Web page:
A Versatile Site Connecting Community to Refuge
The City of Sherwood’s Woodhaven Park is a five-acre site in southeastern Washington County with open lawn, a playground, stream-side forest along Cedar Creek and a water quality facility that cleans stormwater from the adjacent neighborhood.
Woodhaven Park is an essential piece of the continuous system of stream buffers along Cedar Creek, a tributary to Chicken Creek and the Tualatin River. This versatile site is a beloved neighborhood park, a locally significant natural area, and a provider of regional wildlife connectivity.
Downstream from Cedar Creek is the Tualatin River National Wildlife Refuge, one of only a handful of urban national wildlife refuges in the United States. With its richness and diversity of habitats, the Refuge supports some of the most abundant and varied wildlife in the watershed. Woodhaven Park thus provides stepping stone wildlife habitat and clean water, while also enhancing stream health—key benefits for the Refuge and surrounding community.
First planting: 2013
Size: 5 acres
Stream length: 707 feet
Total to date: 8,877 plants
Plant communities: Riparian Forest
Invasive shrubs, grass and weedy trees presented a big obstacle for effectively re-establishing native vegetation at Woodhaven Park. Ten years ago, Friends of Trees and volunteers planted a significant number of native trees on the site. However, those trees faced a lot of competition getting established. Another local nonprofit, Raindrops to Refuge, began working on the site several years ago to plant shrubs and remove invasives in an adjacent area on site. But the stream corridor was so thickly overgrown with invasive species— hawthorn trees, reed canary grass and blackberries—that a casual pedestrian wouldn’t even notice that they were passing alongside an urban creek.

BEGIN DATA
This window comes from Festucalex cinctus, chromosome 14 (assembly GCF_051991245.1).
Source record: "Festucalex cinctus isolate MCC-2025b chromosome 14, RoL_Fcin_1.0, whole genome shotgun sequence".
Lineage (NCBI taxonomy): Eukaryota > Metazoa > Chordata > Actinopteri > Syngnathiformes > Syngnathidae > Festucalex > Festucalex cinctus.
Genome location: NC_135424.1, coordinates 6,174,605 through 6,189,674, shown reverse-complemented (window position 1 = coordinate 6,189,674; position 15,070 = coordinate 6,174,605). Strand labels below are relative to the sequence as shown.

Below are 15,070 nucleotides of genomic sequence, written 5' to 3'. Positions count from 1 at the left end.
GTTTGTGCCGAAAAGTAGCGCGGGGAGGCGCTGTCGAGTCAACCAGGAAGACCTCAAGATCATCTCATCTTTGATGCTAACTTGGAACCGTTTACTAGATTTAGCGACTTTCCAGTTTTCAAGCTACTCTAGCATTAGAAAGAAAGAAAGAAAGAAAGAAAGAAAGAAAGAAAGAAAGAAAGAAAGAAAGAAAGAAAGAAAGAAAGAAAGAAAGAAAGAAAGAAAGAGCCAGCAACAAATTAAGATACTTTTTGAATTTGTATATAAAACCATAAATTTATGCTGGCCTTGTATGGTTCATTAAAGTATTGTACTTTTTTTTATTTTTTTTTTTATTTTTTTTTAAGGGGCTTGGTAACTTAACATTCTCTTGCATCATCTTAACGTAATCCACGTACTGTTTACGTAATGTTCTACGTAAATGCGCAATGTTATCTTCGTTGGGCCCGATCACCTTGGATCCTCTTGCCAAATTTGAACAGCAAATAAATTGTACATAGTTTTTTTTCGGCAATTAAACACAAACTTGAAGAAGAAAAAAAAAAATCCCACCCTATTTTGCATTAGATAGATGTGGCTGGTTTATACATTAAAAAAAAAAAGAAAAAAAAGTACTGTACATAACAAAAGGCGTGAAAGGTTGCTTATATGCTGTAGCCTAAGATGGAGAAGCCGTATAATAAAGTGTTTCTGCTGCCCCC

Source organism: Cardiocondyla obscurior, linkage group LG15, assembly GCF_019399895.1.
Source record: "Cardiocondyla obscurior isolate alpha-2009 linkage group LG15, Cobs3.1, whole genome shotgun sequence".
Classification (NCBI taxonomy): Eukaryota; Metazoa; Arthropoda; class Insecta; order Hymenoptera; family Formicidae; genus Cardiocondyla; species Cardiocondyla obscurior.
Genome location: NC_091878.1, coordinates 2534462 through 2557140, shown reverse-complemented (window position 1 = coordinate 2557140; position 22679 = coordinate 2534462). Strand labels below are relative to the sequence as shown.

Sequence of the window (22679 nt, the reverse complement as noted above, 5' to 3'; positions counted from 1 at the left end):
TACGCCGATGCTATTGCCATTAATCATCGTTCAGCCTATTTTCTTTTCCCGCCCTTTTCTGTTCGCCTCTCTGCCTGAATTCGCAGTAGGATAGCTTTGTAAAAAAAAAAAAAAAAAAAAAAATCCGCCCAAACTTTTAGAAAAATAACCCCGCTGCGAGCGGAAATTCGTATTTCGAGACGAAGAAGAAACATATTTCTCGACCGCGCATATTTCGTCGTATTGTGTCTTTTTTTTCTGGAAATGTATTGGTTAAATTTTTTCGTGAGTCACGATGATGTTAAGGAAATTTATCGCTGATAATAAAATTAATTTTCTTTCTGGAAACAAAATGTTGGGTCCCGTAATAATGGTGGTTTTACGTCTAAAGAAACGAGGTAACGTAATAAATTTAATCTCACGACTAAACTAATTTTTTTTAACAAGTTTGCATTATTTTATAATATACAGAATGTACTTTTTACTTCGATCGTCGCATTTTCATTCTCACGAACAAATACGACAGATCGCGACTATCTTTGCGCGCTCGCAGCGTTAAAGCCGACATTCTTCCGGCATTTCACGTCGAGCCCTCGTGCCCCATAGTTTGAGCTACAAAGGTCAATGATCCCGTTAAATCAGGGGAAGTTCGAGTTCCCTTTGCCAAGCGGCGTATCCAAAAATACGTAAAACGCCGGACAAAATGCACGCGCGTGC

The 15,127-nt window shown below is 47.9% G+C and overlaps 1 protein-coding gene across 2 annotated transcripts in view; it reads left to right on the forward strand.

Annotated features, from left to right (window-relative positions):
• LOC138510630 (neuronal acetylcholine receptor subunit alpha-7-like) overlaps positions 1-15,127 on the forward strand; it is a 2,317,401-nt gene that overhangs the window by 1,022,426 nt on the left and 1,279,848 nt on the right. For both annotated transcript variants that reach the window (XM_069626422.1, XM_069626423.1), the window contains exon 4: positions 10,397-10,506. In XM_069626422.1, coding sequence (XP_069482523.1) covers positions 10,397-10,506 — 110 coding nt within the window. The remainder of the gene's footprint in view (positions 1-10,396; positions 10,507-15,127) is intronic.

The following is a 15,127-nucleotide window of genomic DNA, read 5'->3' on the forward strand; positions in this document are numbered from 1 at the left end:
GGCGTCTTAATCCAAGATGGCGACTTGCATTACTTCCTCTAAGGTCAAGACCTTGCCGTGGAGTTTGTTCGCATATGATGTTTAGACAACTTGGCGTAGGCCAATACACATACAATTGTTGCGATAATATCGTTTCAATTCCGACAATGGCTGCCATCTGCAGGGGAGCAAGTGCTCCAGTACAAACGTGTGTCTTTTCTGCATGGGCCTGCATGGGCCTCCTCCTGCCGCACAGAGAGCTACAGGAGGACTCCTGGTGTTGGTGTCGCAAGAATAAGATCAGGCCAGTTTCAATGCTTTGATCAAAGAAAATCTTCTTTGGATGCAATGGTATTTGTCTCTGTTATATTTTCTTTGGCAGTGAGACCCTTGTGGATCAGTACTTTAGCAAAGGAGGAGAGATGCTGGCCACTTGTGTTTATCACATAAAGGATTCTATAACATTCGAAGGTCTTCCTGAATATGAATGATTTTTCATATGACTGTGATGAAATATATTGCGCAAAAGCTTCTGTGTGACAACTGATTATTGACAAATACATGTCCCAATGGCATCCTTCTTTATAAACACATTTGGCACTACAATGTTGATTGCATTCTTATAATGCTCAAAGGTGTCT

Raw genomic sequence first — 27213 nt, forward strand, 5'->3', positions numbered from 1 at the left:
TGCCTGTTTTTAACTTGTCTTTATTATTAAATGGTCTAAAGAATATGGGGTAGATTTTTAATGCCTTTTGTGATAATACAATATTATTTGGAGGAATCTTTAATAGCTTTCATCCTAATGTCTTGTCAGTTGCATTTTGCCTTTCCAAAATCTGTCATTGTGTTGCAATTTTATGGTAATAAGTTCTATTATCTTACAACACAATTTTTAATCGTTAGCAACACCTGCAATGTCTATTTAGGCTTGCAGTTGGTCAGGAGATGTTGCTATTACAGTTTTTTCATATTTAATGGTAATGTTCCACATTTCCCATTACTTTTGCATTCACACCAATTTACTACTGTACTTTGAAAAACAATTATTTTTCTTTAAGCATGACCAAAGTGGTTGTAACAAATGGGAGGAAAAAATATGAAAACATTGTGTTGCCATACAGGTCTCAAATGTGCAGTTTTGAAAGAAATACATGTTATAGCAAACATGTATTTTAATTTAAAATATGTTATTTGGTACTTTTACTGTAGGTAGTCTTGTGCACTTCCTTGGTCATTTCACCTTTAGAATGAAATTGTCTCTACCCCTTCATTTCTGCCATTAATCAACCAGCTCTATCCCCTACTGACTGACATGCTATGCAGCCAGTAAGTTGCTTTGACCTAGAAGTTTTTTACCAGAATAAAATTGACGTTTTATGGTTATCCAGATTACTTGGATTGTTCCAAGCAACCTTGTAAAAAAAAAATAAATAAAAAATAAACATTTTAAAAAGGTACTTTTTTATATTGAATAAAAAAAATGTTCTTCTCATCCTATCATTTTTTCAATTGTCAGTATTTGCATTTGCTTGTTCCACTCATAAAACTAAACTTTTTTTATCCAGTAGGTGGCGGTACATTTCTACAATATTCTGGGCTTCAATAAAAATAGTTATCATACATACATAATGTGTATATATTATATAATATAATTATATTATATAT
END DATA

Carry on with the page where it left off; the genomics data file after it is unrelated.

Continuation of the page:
Tackling habitat issues at urban sites like Woodhaven Park requires a collaborative approach and strong partnerships. Thus, the City of Sherwood, neighbors, Friends of Trees, Raindrops to Refuge, Tualatin Rivekeepers and Clean Water Services came together to share resources and knowledge and develop a unified approach to site management.
Recent efforts include developing larger, more logical project boundaries and uniting the original Friends of Trees planting with the more recent Raindrops to Refuge efforts. In an expanded effort in the city-owned corridor, Tualatin Riverkeepers is working with adjacent homeowners to convert dense monocultures of invasive blackberry to native plantings. Professional contractors were hired to complete site preparation activities. With contractors removing all of the large non-native components and preparing the five-acre site, a volunteer community group could focus on its expertise: The safe and efficient planting of more than 3,000 trees and shrubs.
Friends of Trees and Tualatin Riverkeepers continue to focus on planting and inter-planting of Woodhaven Park. Clean Water Services has expanded invasive plant removal and site preparation activities along the corridor to create future volunteer planting areas. CWS also monitors the site with the goal of providing shade on the creek and habitat for area wildlife.
Today, native plants, trees and shrubs support a diversity of birds and wildlife; water is cleaner; the creek corridor can be seen and pleasantly experienced by the entire community; and what was once an under-appreciated natural area is now a community asset with functioning habitat for wildlife.
22 native plant species
* Plant cover change monitoring began in 2014. Figures will be published as they become available.